I am a guy who likes varieties.
You would only have to do a peek at this blog to see that. I love trying different varieties of produce.
Anytime I see a new variety, it’s like Christmas morning. Some things it’s very hard find different varieties particularly the banana.
There are thousands varieties of bananas. Most people only ever have the one variety – the Cavendish – the basic yellow banana that is everywhere. If you look around you might be able to find a few other varieties.
A lot of stores carry red bananas and mini bananas – which gives us a little variety but just barely even scratching the surface. But any variety to break up the monotony of Cavendish is welcomed until America’s banana spectrum increases.
So when I recently say red bananas on sale for 39 cents a pound, I snatched a couple bunches up. Normally they go for more cash than the Cavendish so for them to be the same price is a rare treat.
I brought them home and asked myself one question – how to know when a red banana is ripe?
How to Know When a Red Banana is Ripe?
So how do you eat a red banana? Let’s talk about ripeness.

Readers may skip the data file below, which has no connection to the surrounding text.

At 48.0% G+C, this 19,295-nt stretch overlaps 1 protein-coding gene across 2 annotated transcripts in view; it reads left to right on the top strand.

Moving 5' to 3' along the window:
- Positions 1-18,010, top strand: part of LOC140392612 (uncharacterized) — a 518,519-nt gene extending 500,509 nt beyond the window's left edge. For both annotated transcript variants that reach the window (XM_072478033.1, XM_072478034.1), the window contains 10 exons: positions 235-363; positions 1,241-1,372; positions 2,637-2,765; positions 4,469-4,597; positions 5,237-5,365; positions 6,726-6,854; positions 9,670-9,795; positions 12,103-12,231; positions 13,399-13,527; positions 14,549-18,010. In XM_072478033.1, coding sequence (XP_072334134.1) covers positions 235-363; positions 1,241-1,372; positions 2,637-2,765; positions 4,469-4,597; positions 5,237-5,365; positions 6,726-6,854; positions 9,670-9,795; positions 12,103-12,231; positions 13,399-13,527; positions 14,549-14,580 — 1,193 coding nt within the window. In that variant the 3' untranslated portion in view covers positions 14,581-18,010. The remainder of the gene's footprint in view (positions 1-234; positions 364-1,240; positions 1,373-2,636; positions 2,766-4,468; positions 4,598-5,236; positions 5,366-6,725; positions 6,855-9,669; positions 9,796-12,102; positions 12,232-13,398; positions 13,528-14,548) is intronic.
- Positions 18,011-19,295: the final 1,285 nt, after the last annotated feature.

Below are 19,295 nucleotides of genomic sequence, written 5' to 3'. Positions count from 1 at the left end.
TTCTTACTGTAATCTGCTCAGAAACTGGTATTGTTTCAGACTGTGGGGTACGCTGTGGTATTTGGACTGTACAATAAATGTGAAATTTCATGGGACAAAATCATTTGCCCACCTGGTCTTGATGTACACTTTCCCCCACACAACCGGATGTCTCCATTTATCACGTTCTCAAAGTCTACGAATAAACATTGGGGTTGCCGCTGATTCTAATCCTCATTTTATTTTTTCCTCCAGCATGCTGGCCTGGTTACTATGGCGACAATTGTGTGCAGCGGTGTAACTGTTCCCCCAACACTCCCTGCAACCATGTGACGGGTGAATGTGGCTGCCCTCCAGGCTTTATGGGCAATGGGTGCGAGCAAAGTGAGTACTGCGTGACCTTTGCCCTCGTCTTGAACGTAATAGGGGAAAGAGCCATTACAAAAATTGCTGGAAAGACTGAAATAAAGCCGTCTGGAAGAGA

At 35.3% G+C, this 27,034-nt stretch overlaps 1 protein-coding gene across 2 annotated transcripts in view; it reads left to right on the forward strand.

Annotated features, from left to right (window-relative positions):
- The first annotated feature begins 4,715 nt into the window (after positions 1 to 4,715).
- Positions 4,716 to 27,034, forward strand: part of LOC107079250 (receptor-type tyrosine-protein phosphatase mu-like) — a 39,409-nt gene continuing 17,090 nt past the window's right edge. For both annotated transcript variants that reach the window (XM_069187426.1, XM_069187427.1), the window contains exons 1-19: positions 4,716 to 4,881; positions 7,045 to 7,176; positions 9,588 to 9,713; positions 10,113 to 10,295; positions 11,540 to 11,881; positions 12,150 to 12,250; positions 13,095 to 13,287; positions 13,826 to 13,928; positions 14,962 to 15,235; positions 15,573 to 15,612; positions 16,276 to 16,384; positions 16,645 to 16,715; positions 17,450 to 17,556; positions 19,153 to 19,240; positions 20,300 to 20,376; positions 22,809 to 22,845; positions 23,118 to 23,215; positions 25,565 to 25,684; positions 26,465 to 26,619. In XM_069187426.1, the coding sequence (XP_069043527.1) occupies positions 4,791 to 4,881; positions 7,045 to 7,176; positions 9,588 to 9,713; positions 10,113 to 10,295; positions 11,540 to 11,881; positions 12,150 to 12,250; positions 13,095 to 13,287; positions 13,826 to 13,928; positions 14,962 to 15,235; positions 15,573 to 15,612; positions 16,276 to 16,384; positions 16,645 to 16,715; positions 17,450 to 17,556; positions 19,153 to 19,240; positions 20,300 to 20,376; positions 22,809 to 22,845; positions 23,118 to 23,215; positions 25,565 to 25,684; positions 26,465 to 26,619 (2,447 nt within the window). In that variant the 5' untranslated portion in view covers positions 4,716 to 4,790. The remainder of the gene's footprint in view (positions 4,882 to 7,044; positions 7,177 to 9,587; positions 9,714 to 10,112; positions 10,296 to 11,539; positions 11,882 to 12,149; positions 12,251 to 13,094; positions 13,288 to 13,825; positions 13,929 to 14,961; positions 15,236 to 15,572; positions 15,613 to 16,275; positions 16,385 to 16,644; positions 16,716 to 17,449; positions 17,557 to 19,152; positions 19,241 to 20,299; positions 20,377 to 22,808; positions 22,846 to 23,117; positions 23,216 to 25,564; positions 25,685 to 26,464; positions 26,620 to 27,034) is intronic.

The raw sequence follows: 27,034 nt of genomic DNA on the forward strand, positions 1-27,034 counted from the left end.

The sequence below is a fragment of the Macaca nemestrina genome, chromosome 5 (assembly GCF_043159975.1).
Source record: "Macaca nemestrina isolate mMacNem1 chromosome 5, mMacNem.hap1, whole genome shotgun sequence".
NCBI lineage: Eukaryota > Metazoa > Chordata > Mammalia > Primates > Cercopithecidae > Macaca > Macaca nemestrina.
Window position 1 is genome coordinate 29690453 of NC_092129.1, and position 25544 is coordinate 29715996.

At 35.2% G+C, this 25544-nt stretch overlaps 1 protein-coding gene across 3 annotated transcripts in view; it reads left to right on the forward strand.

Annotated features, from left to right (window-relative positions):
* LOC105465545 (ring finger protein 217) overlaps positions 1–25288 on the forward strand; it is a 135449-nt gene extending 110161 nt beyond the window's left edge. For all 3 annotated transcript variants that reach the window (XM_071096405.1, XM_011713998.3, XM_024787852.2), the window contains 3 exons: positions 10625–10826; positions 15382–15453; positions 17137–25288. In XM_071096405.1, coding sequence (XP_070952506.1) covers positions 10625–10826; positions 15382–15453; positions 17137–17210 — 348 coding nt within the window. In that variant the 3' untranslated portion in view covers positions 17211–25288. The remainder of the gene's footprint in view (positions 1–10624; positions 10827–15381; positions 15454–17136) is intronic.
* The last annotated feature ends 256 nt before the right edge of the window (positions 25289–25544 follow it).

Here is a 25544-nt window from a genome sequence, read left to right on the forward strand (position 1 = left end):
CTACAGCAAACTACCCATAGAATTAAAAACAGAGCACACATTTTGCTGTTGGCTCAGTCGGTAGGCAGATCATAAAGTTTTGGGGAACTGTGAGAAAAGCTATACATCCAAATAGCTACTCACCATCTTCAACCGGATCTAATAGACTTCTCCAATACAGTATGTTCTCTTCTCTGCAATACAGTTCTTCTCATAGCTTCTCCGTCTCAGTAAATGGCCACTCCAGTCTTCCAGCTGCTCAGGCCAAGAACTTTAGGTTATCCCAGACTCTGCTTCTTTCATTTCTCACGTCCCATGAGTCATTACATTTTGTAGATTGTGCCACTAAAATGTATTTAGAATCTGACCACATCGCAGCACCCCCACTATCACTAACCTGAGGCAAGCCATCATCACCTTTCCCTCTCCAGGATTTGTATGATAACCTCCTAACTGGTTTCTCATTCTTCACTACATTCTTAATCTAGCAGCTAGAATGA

What does “ripe” really mean? This mean when a piece of fruit is at it’s full flavor and sweetness. This doesn’t mean the fruit will be at the best for everyone’s taste buds. My wife like a solid yellow Cavendish banana, but I need to have black spots on them to even consider. I like them ripe, my wife doesn’t. It’s most important to learn what stage of maturity you like a piece of fruit.
If you want to try a red banana when it is considered ripe, there are signs to look out for. We naturally try to establish rules for when a piece of fruit is ripe, but that don’t always work for every variety of fruit.
Bartlett pears and d’Anjou pears are both green when picked. When a Bartlett is ripe it will turn yellow but a d’Anjou stays green. The ripeness of a banana is like a pear, where color is varies with variety.
Red bananas don’t get the spotted appearance a yellow Cavendish does. The color does change, it’s just not as obvious. What you need to look for is the banana lightening in color. You will also notice a little bit of yellow, particulary toward the end of the banana.
It should give a little to gentle pressure just as a Cavendish would. There should be at least a hint of a sweet smell. There may be some blackening, but not any black spotting.
If you are interested in learning more about bananas I highly recommend the book “Banana – the Fate of the Fruit That Changed the World “. It taught me quite a bit about bananas and was a very interesting read, even for those that aren’t in the produce industry.
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